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March 21, 2013

Jazz Heritage Orchestra performas a show with talened high school bands

By Daniel Herda

On Saturday, March 16, the Jazz Heritage Orchestra and high school jazz bands from across the country performed the “Jazz at Lincoln Center Essentially Ellington Regional High School Jazz Band and Festival” inside the Main Classroom Auditorium.

The late Dr. Howard A. Mims, former director of the Black Studies Program at Cleveland State, founded JHO in 1998. His goal was to preserve the great jazz masters who were the original innovators in the art form of jazz.

Dr. Michael R. Williams, current director of the Black Studies Department, hosted the event. Williams opened with a speech on the importance of engaging the youth into culture and jazz, speaking to a crowded room and a nearly sold out auditorium.

“Nowhere else in the city of Cleveland will you get a collaboration of talented youngsters like you have tonight performing at Cleveland State,” said Williams.

The bands were from Shaw High School, Cleveland School of the Arts, Cleveland Music Settlement and the Creative Arts Morgan Village Academy in Camden, NJ.

The auditorium was full as the four schools jammed for nearly two hours. All of the high schools received standing ovations when they finished. One of the louder cheers was for “Young Jams” from Cleveland Musical Settlement directed by Ken LeGrande.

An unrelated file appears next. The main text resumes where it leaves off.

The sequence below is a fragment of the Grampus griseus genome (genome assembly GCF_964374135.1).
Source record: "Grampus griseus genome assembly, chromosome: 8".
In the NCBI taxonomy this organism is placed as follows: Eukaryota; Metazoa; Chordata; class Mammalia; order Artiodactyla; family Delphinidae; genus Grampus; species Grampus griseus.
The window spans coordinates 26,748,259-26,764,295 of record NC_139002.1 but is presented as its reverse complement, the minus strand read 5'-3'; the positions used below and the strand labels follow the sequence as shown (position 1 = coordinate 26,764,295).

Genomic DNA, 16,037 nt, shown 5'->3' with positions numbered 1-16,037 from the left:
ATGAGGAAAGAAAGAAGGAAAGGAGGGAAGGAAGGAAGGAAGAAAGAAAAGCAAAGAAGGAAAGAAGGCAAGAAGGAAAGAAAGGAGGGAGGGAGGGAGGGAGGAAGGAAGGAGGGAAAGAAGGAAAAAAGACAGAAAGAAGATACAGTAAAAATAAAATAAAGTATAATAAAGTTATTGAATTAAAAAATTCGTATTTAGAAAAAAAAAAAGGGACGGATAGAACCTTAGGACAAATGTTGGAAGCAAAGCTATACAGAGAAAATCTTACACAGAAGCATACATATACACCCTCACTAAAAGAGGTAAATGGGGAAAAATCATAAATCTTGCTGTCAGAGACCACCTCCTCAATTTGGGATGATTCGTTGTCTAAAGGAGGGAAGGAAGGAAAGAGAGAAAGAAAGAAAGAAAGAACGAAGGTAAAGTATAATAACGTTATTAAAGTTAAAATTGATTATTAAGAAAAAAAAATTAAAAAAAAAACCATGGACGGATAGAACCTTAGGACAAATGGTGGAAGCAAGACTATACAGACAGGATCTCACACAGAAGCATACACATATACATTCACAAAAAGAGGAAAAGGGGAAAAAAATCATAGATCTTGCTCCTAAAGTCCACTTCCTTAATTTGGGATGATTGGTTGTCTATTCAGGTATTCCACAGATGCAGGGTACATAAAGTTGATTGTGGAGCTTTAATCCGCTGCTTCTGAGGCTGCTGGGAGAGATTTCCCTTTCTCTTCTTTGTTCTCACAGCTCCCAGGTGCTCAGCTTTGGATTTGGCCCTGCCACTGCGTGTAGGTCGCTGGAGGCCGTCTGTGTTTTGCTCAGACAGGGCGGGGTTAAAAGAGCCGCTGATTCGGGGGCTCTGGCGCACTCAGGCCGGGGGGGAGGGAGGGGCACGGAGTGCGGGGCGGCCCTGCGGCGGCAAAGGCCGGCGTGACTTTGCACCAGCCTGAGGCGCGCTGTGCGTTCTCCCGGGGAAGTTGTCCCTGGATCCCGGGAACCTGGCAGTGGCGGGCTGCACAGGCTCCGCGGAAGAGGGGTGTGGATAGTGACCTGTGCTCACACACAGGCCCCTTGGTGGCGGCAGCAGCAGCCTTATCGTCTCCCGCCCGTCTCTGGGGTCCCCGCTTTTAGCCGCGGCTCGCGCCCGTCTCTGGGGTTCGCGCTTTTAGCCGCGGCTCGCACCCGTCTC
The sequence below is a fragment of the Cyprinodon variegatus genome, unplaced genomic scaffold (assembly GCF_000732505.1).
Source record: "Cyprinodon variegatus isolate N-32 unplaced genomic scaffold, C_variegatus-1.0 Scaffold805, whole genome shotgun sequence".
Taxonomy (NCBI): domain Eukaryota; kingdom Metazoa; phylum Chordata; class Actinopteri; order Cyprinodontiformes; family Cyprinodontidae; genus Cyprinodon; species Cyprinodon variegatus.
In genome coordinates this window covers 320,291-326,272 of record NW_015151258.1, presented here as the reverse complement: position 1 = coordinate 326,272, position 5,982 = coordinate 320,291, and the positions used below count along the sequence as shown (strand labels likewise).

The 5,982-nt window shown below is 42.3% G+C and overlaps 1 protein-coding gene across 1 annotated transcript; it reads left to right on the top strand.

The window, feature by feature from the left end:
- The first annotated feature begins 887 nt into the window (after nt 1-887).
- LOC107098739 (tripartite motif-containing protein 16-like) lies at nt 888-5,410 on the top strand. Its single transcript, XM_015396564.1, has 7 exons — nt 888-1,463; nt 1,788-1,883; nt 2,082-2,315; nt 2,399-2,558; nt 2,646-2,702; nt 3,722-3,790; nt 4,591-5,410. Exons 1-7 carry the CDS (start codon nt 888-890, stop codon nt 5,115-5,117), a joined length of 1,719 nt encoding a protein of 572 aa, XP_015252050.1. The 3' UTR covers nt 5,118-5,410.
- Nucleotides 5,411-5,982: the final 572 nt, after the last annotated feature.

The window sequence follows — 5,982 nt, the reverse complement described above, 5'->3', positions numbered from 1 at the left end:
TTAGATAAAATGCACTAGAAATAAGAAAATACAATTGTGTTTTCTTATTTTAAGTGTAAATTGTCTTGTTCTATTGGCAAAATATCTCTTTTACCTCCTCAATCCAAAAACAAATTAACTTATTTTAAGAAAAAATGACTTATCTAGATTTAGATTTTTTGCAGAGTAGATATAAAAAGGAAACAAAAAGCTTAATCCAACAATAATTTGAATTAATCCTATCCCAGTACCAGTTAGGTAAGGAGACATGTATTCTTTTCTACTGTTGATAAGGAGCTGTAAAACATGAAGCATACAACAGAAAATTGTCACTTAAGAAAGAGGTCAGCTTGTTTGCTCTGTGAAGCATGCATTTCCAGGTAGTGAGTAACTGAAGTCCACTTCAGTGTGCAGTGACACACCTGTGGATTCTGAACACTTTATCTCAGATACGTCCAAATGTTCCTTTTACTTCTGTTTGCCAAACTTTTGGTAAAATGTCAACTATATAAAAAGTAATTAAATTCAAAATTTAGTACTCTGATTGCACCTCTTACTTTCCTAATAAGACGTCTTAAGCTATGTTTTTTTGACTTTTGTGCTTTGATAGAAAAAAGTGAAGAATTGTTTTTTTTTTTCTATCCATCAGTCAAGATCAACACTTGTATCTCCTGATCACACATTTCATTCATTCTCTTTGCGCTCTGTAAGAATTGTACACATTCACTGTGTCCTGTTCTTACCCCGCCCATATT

The high school that received the longest standing ovation was Creative Arts Morgan Village Academy directed by Jamal Dickerson. Dickerson said his musicians were honored to travel hundreds of miles to perform here at Cleveland state and stayed long after their performance. They played music by Miles Davis and featured an intense bongo solo that fired up the crowd and received a long applause. The audience cheered them on for two encores, which would have been more had Dickerson not intervened.

“We’re going to play one last tune because were excited to see the Jazz Heritage Orchestra play and we don’t want to hold them up,” Dickerson said.

During the set changes, Williams humored the audience with jokes while musicians set up their saxophones, trumpets, trombones, clarinets, drums, xylophones, keyboards and guitars. He also spoke about JHO and the talent they have.

“We have the best big band in the country,” said Williams.
JHO is considered one of the top orchestras in the U.S. and was chosen to host the site because of its work with young musicians.

Under the leadership of JHO band director Dennis Reynolds, JHO has performed with jazz legends like Benny Golson, Clark Terry, Nancy Wilson and Vanessa Rubin.
Reynolds spoke about Dr. Howard A. Mims and his dream to take outstanding musicians and create a jazz program that would continue to become popular.

“I’ve had many conversations with Dr. Mims, and this is what he wanted, and I do believe we pulled it off,” Reynolds said.

Reynolds plays the trumpet for JHO and introduced the other band members as the concert continued. JHO played pieces titled “Shiny Stockings” and “Fried Buzzard.”
JHO has recorded two CDs, “Steppin Out” and “Bouncing with Benny,” and the
Cleveland State Black Studies Program holds the copyright to both.

The high school bands from Saturday’s performance will be recommended to participate in a national competition in New York, NY.